Copyright Myths


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Copyright is often misunderstood. Here are some of the common misconceptions about copyright .

If it’s on the Internet it’s in the public domain.

Not True. Copyright is not ‘waived’ when you publish text or images on the Internet. It is not in the public domain until the owner explicitly puts it into the public domain, or the copyright protection has expired.

If there’s no copyright notice on the image, I don’t need permission to use it.

Not true. Since March 1 1989, the use of a copyright notice is no longer required under U.S. law.

If it is not registered, then it is not copyrighted.

Not true. Copyright exists the moment a work is created and copyright registration is not a requirement of copyright ownership. 

If I give credit, I don’t need permission.

Not true. Attribution is not a defense to copyright infringement. Copyright infringement is the unauthorized use of someone else’s work.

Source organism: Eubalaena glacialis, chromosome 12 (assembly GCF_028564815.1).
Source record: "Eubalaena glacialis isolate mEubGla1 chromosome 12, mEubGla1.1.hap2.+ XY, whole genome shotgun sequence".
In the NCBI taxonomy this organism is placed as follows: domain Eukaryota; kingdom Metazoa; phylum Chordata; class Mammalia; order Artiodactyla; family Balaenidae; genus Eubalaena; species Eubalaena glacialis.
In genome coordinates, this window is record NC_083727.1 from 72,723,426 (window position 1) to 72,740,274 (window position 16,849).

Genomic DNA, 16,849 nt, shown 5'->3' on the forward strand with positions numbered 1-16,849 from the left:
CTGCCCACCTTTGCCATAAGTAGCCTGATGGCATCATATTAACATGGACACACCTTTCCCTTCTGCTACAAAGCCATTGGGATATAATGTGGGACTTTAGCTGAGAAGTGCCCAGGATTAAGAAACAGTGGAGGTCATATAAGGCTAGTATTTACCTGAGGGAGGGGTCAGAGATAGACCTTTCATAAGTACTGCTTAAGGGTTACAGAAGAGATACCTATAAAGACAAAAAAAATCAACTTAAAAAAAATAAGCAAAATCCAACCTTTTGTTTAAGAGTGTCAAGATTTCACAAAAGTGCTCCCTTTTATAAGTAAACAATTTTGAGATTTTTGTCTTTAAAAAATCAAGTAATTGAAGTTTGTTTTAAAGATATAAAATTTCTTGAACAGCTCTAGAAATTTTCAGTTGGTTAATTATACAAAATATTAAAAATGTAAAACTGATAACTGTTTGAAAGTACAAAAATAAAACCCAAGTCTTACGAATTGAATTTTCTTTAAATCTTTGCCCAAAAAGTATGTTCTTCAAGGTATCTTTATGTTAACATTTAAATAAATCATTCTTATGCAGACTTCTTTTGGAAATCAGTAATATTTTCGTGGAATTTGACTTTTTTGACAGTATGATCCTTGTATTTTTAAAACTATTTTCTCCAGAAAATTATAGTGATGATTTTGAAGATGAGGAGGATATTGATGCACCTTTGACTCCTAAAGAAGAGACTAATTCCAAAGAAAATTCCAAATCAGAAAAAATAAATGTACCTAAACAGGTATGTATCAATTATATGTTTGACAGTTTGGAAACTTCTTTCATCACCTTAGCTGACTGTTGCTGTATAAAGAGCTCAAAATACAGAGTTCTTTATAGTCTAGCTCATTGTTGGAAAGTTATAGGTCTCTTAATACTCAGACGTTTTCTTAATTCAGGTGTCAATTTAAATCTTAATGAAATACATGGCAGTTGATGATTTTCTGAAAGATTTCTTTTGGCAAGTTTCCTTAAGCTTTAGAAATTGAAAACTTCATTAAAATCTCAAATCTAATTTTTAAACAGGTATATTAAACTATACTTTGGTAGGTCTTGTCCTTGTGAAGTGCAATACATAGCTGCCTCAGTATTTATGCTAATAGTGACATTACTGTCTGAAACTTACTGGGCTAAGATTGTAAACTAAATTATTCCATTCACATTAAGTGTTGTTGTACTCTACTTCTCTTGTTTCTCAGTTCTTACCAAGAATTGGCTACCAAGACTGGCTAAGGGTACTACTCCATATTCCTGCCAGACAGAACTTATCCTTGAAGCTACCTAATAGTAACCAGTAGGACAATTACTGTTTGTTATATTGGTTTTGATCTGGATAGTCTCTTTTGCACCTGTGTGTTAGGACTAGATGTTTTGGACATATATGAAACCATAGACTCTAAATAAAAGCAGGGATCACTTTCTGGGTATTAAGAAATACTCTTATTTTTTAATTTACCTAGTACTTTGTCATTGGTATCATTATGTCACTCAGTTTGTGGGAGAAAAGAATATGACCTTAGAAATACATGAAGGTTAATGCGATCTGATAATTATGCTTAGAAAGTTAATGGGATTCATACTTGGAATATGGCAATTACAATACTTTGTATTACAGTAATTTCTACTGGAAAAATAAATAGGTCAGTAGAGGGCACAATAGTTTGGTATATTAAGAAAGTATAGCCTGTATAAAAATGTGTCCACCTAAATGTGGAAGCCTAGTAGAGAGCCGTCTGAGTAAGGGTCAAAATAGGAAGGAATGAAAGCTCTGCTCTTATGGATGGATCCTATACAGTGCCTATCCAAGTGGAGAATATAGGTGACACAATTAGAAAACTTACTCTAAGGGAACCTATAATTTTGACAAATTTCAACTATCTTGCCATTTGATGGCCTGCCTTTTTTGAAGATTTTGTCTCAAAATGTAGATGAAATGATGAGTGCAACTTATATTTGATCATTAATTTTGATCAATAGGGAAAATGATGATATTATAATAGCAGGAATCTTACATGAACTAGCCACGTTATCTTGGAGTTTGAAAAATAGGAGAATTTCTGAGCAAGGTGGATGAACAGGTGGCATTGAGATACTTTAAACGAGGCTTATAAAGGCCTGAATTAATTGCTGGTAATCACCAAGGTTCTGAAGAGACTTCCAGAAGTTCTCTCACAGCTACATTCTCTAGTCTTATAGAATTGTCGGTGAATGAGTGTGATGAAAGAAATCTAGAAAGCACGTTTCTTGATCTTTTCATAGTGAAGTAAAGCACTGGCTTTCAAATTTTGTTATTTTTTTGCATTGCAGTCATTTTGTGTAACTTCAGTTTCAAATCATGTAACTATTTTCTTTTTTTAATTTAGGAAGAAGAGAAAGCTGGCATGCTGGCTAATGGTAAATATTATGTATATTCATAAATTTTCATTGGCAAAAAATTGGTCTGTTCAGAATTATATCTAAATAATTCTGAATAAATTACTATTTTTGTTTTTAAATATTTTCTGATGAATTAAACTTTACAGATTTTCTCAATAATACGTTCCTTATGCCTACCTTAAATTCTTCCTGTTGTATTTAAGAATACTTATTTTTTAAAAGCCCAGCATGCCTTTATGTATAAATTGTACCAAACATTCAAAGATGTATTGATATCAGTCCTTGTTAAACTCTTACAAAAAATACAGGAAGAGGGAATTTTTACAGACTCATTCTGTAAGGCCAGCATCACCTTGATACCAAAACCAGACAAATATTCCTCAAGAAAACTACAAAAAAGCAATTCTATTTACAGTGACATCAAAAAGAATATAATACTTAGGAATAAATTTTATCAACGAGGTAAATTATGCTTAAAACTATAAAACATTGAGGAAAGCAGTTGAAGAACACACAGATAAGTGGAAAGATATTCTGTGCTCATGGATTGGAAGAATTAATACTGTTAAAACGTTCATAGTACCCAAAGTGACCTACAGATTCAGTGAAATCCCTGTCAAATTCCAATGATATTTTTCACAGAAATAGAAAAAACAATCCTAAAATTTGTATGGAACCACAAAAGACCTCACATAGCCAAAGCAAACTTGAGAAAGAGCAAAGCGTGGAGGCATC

If you don’t defend your copyright you lose it.

Not true. Copyright protection is never lost, unless you’ve explicitly given it away or the copyright has expired.

If It doesn’t hurt anyone, it is free advertising.

Not true. If the owner of the copyright did not grant permission to use the work then a copyright infringement has occurred, which can lead to legal action.

I don’t need permission if I’m not using the entire image and/or altering the artwork in any manner. 

Not true. “Fair Use” is the most abused concept in copyright law. While copying a small amount of copyright protected work may not be an infringement, there are no clear rules regarding what constitutes permitted use of small amounts of copyright protected works. Unless it is explicitly allowed under fair use or fair dealing rules, any unauthorized use of copyright work can potentially lead to legal action.

If I remove the image after notice, I don’t owe any money to the copyright owner.

Not True. Removal of an infringement alone does not resolve past unauthorized use.

If I pay someone to create something for me, I own the copyright.

If the content creator is on staff, and the work is created during their employment as part of their job, usually the employer owns the copyright. If, on the other hand, the content creator is an independent contractor, then they will usually retain copyright unless there is something in writing transferring copyright to you.

I can always get permission later.

Not true. Later may be too late. Copyright owners do not have to grant permission to use their work.